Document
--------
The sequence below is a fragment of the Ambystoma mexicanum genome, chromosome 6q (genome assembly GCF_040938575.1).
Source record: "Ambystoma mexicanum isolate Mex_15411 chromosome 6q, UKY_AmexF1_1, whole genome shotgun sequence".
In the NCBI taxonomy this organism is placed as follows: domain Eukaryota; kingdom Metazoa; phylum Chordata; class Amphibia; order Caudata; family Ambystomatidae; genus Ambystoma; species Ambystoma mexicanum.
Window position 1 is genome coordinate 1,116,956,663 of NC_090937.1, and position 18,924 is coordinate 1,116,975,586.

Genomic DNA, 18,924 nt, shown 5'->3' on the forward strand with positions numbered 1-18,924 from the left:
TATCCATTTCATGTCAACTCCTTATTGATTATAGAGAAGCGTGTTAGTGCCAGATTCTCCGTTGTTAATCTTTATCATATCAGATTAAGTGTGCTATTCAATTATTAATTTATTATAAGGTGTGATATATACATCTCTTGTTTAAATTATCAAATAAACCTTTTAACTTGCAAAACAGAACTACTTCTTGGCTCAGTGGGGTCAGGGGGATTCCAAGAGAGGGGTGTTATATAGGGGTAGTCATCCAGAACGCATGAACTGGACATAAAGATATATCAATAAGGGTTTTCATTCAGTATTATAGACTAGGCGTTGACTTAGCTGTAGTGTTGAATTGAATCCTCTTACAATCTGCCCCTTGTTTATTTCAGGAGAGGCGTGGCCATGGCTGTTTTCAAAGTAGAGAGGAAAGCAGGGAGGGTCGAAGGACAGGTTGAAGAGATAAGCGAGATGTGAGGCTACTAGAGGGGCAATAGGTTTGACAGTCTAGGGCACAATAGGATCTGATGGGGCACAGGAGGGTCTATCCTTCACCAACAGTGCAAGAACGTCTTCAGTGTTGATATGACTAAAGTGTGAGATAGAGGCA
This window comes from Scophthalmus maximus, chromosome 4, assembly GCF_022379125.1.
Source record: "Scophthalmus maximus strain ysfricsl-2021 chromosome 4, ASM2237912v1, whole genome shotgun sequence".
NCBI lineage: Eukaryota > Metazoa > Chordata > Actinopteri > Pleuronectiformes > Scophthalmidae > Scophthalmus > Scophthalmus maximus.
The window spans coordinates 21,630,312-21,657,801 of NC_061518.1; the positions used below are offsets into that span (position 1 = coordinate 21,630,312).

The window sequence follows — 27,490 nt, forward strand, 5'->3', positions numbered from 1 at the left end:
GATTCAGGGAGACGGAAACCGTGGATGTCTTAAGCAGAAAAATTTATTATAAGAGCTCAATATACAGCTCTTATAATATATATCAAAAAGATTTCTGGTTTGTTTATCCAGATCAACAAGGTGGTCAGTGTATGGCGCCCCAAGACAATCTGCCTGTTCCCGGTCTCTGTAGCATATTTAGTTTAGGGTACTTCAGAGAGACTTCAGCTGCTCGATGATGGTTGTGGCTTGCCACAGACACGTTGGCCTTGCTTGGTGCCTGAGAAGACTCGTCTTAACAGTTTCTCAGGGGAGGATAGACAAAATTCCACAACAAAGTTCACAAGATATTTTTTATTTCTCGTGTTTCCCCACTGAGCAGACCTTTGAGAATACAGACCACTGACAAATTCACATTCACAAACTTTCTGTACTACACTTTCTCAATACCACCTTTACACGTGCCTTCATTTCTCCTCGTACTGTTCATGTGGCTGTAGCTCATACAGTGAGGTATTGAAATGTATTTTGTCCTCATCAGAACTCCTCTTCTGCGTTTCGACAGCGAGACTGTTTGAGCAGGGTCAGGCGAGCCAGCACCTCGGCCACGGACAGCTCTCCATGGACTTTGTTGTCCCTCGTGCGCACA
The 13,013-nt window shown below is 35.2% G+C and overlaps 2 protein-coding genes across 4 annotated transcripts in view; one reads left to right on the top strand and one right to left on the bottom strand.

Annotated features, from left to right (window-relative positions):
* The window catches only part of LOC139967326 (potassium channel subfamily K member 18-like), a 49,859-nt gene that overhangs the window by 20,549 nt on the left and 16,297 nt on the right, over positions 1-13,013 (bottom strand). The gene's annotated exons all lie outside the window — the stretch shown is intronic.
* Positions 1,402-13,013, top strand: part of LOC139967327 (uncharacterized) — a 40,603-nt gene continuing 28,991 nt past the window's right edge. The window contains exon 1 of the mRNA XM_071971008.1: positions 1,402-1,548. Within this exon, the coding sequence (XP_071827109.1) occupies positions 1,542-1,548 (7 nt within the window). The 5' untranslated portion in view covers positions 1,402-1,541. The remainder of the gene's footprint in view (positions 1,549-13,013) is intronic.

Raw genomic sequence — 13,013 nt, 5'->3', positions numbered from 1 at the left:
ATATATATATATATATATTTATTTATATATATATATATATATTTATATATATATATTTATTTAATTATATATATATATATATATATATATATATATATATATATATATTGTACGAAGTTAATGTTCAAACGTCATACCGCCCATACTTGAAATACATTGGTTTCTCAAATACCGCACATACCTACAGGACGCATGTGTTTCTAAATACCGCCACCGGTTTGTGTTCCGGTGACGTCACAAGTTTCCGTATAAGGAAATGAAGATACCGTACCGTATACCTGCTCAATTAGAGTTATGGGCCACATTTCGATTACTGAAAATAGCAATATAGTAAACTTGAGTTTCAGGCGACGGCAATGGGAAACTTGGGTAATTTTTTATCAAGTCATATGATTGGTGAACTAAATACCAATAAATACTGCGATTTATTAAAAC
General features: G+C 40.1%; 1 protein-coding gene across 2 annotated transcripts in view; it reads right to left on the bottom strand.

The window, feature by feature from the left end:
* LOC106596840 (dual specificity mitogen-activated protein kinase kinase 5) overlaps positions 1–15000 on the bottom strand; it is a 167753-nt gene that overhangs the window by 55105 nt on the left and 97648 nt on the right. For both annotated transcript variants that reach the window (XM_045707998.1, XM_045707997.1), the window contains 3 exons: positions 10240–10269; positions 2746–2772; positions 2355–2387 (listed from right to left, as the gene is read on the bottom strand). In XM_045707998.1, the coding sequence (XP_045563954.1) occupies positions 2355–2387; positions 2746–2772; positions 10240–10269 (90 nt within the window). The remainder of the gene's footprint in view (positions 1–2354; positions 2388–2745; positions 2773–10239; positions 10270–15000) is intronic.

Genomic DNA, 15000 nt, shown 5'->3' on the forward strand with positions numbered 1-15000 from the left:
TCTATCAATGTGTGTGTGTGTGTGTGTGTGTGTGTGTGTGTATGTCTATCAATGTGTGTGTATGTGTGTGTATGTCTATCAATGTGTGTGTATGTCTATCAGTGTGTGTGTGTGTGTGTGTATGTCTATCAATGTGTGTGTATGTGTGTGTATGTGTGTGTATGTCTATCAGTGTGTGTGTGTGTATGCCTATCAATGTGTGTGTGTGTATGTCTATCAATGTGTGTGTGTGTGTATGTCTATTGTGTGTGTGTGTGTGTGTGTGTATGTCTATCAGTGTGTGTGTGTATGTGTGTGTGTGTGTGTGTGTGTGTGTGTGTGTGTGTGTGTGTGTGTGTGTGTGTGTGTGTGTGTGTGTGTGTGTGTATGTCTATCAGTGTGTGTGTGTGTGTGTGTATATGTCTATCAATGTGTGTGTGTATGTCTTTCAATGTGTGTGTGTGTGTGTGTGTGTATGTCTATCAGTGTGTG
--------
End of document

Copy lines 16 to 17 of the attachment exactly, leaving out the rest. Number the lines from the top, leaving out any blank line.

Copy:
* Positions 1,402-13,013, top strand: part of LOC139967327 (uncharacterized) — a 40,603-nt gene continuing 28,991 nt past the window's right edge. The window contains exon 1 of the mRNA XM_071971008.1: positions 1,402-1,548. Within this exon, the coding sequence (XP_071827109.1) occupies positions 1,542-1,548 (7 nt within the window). The 5' untranslated portion in view covers positions 1,402-1,541. The remainder of the gene's footprint in view (positions 1,549-13,013) is intronic.

Raw genomic sequence — 13,013 nt, 5'->3', positions numbered from 1 at the left: